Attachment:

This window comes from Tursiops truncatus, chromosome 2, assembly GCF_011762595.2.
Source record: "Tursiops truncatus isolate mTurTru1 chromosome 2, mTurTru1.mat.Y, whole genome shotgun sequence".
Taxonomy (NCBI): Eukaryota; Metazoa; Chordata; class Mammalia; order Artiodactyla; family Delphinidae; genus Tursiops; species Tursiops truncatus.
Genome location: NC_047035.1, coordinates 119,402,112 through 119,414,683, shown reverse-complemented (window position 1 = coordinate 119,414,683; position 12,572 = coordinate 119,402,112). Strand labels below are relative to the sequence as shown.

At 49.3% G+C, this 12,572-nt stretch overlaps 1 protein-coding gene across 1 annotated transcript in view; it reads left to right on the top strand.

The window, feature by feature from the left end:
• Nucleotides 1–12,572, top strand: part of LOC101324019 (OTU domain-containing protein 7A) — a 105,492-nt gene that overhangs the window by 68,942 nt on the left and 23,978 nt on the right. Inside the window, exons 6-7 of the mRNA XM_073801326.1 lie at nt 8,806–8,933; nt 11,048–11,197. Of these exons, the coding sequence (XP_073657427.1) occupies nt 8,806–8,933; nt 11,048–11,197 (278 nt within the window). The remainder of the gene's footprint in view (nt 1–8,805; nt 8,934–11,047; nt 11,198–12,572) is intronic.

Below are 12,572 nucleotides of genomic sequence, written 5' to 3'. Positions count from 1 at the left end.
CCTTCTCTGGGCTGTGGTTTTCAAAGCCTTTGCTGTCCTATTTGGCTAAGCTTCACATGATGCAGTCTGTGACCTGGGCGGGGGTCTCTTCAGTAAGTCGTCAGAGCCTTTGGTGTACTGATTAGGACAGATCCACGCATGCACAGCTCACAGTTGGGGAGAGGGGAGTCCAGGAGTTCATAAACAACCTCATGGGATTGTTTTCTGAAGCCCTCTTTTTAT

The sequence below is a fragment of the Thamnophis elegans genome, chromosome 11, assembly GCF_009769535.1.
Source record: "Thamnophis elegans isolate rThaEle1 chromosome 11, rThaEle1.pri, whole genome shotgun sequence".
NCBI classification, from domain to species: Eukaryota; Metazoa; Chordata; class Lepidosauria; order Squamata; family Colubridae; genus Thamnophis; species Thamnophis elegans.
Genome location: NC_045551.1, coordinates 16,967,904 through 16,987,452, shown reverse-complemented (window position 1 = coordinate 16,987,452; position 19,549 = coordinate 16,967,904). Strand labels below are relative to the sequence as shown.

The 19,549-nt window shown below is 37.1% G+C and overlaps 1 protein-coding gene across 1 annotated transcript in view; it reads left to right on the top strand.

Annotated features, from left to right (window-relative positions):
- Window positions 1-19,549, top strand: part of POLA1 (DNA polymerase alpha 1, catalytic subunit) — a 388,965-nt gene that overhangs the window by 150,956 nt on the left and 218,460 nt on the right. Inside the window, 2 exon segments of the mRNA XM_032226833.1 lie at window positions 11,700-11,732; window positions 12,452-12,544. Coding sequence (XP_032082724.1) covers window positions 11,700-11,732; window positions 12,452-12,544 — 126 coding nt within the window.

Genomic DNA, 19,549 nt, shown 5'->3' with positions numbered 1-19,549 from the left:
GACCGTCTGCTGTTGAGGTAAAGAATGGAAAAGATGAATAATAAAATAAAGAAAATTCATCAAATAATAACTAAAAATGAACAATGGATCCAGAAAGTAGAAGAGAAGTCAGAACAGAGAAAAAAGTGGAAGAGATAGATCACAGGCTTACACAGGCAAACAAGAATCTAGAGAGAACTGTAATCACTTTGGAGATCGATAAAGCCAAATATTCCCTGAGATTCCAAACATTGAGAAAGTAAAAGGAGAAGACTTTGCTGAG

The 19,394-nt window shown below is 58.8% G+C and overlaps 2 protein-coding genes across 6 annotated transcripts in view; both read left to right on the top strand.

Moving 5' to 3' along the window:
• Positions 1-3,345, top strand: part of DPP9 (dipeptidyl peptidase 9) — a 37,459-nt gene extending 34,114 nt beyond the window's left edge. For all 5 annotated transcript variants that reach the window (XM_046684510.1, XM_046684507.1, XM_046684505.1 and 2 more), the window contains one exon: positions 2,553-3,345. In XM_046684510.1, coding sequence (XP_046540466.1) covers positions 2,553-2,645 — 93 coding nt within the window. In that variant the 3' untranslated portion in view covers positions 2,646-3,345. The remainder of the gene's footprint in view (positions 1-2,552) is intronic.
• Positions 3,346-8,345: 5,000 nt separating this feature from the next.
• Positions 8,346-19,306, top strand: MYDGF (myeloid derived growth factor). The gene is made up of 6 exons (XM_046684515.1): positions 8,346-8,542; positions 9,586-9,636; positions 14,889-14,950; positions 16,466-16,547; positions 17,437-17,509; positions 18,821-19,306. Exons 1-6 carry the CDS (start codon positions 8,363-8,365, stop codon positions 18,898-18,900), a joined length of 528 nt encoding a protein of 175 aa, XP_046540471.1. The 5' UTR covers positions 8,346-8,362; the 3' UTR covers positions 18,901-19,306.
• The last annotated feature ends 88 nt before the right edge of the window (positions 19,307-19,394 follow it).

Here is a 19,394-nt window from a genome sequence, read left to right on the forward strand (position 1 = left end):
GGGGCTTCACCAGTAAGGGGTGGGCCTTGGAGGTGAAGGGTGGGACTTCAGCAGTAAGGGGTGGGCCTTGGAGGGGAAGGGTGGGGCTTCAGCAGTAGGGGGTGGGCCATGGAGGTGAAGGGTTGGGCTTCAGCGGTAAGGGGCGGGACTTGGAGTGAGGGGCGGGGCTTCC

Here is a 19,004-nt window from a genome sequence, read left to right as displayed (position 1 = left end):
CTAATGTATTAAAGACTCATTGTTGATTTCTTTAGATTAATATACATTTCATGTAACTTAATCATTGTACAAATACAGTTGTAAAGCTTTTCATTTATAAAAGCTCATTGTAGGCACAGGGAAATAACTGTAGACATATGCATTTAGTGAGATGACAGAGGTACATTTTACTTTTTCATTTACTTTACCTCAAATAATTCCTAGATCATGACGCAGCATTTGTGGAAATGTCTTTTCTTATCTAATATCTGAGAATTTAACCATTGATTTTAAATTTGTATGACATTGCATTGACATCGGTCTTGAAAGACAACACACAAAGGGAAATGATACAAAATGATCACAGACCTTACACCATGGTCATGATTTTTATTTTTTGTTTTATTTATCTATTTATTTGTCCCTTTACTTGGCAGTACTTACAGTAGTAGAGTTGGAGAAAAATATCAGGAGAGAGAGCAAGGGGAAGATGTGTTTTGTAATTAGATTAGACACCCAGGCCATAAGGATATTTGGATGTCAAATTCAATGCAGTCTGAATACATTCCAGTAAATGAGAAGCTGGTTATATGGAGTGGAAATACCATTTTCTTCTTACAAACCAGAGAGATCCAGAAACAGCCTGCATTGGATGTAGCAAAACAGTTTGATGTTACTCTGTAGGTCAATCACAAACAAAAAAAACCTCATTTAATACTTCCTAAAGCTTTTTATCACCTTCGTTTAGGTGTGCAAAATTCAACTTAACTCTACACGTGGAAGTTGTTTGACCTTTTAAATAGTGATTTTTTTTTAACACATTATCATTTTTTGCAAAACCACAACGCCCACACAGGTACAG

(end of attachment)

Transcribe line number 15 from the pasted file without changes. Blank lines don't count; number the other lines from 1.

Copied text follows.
Annotated features, from left to right (window-relative positions):